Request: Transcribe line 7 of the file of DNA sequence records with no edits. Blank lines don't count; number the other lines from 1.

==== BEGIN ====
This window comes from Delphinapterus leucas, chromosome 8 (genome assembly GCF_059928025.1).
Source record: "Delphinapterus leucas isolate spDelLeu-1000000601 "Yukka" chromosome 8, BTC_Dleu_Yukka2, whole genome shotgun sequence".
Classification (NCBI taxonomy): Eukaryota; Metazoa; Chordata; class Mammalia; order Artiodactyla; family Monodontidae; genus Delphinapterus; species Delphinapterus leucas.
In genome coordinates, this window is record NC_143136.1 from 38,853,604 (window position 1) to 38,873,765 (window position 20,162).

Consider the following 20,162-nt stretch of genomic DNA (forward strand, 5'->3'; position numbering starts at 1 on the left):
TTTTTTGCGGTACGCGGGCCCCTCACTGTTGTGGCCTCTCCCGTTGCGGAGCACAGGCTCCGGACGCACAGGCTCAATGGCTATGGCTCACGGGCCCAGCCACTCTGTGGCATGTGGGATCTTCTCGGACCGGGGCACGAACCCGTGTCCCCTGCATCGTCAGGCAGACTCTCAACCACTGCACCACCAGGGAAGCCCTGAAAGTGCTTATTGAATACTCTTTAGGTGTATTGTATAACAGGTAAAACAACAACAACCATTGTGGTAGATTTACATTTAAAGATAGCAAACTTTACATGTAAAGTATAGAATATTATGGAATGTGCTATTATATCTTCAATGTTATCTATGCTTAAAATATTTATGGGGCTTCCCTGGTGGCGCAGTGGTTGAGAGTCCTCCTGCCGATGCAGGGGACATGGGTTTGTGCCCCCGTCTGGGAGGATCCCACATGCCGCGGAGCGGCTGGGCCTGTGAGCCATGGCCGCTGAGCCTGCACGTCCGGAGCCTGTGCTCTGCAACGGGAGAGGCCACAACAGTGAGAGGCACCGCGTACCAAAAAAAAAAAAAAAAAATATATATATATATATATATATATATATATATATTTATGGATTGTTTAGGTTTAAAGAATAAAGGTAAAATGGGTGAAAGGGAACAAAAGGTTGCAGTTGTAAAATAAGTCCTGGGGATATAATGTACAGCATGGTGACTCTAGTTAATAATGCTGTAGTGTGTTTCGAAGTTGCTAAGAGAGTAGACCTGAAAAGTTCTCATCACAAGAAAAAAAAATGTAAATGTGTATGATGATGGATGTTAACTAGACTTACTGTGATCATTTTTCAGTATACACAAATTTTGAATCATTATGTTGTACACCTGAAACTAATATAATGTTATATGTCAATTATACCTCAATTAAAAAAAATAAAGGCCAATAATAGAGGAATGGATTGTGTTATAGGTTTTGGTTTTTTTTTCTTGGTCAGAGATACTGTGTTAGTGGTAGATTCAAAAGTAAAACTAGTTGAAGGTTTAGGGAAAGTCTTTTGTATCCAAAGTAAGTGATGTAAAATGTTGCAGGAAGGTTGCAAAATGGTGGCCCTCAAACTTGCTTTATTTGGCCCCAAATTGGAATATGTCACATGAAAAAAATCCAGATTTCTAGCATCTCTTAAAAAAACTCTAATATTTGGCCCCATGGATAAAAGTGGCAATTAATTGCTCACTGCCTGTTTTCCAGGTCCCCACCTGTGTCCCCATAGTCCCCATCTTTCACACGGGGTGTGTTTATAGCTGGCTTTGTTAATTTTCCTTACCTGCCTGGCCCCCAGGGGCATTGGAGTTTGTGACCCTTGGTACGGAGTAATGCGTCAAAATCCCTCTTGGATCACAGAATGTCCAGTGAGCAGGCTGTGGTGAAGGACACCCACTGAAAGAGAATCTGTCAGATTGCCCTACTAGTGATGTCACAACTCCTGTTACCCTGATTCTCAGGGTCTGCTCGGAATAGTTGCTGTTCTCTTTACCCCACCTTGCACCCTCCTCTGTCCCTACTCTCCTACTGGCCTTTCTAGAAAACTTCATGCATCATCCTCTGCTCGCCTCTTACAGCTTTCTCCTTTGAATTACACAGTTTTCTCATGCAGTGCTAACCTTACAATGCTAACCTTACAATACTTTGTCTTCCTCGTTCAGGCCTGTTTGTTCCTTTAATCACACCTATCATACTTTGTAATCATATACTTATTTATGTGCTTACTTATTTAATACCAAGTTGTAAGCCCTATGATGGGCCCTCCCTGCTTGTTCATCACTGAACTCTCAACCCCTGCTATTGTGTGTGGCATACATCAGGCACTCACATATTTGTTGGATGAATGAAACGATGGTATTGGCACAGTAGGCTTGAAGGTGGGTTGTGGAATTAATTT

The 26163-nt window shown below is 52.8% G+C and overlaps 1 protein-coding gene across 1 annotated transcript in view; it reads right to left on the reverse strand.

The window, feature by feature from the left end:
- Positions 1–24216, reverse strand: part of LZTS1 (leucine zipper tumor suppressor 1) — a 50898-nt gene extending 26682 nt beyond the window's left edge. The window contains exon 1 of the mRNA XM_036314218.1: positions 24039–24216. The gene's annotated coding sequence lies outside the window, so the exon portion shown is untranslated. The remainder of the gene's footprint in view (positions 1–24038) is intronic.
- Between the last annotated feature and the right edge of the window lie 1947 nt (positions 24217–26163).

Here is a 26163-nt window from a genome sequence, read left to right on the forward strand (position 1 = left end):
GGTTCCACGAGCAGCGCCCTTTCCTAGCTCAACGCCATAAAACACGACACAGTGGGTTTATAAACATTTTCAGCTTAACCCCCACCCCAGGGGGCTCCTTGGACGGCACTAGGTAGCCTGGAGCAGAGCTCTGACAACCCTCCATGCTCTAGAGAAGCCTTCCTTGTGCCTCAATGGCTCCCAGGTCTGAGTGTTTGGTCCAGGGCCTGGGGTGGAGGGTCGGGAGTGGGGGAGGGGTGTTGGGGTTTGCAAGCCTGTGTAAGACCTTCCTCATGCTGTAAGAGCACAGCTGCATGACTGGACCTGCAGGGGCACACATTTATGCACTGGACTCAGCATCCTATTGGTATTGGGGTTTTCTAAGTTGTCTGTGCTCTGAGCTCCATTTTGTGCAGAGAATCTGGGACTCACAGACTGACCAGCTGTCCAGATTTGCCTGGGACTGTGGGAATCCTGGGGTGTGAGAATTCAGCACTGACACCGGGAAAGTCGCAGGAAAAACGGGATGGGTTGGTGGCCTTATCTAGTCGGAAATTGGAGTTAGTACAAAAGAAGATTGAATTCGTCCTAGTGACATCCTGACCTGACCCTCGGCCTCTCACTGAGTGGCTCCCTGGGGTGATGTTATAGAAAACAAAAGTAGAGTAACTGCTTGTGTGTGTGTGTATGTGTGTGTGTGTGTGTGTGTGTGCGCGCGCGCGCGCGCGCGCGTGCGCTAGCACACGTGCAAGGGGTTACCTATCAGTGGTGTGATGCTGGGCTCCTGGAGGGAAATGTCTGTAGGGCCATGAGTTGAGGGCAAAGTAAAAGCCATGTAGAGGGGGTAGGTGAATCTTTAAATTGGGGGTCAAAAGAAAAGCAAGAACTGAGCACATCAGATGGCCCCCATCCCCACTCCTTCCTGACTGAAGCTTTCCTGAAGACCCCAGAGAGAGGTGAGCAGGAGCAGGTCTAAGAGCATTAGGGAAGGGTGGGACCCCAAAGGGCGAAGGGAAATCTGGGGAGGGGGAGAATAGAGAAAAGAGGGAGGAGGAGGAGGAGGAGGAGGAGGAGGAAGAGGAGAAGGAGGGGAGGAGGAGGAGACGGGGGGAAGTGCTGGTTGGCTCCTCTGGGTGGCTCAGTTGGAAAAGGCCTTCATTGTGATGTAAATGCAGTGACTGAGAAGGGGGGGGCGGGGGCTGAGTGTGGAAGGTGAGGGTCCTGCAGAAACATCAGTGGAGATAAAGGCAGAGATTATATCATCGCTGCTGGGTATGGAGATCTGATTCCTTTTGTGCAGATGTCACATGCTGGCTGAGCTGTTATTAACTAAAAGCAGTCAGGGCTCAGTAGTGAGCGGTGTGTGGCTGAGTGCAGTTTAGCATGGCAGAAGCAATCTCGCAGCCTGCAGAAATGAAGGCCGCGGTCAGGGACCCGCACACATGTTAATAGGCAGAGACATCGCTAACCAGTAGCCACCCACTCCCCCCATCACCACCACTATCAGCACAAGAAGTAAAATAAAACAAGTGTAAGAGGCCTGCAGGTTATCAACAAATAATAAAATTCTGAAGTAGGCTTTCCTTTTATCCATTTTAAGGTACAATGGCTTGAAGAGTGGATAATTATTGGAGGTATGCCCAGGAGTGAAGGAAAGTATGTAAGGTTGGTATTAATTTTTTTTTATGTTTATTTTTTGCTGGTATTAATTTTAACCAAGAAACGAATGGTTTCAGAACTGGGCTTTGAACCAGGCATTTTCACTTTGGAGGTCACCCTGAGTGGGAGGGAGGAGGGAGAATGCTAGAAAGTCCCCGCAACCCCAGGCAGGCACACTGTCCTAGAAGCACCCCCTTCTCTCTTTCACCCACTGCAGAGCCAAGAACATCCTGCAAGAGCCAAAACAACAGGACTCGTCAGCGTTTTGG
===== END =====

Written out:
The 26163-nt window shown below is 52.8% G+C and overlaps 1 protein-coding gene across 1 annotated transcript in view; it reads right to left on the reverse strand.